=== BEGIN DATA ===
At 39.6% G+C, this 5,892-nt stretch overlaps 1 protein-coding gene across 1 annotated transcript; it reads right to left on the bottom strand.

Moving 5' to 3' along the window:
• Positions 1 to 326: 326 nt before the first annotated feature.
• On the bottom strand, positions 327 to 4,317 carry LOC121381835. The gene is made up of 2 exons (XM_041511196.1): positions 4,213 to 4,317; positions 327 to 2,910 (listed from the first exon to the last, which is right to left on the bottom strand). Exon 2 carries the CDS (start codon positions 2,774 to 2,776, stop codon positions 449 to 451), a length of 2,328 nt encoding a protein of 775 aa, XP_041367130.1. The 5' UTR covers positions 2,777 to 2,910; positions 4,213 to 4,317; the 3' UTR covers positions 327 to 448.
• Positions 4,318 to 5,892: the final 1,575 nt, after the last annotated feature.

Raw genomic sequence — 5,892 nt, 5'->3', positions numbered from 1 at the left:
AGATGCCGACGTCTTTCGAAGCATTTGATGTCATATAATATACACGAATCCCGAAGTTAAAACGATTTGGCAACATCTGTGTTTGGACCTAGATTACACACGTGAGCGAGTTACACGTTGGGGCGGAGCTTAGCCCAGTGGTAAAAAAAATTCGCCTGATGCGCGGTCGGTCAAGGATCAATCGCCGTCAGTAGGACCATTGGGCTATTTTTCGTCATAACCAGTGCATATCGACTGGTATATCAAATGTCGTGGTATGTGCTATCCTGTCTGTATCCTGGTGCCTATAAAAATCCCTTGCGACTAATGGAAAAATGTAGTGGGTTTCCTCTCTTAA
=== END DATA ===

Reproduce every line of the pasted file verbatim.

At 39.6% G+C, this 5,892-nt stretch overlaps 1 protein-coding gene across 1 annotated transcript; it reads right to left on the bottom strand.

Moving 5' to 3' along the window:
• Positions 1 to 326: 326 nt before the first annotated feature.
• On the bottom strand, positions 327 to 4,317 carry LOC121381835. The gene is made up of 2 exons (XM_041511196.1): positions 4,213 to 4,317; positions 327 to 2,910 (listed from the first exon to the last, which is right to left on the bottom strand). Exon 2 carries the CDS (start codon positions 2,774 to 2,776, stop codon positions 449 to 451), a length of 2,328 nt encoding a protein of 775 aa, XP_041367130.1. The 5' UTR covers positions 2,777 to 2,910; positions 4,213 to 4,317; the 3' UTR covers positions 327 to 448.
• Positions 4,318 to 5,892: the final 1,575 nt, after the last annotated feature.

Raw genomic sequence — 5,892 nt, 5'->3', positions numbered from 1 at the left:
AGATGCCGACGTCTTTCGAAGCATTTGATGTCATATAATATACACGAATCCCGAAGTTAAAACGATTTGGCAACATCTGTGTTTGGACCTAGATTACACACGTGAGCGAGTTACACGTTGGGGCGGAGCTTAGCCCAGTGGTAAAAAAAATTCGCCTGATGCGCGGTCGGTCAAGGATCAATCGCCGTCAGTAGGACCATTGGGCTATTTTTCGTCATAACCAGTGCATATCGACTGGTATATCAAATGTCGTGGTATGTGCTATCCTGTCTGTATCCTGGTGCCTATAAAAATCCCTTGCGACTAATGGAAAAATGTAGTGGGTTTCCTCTCTTAA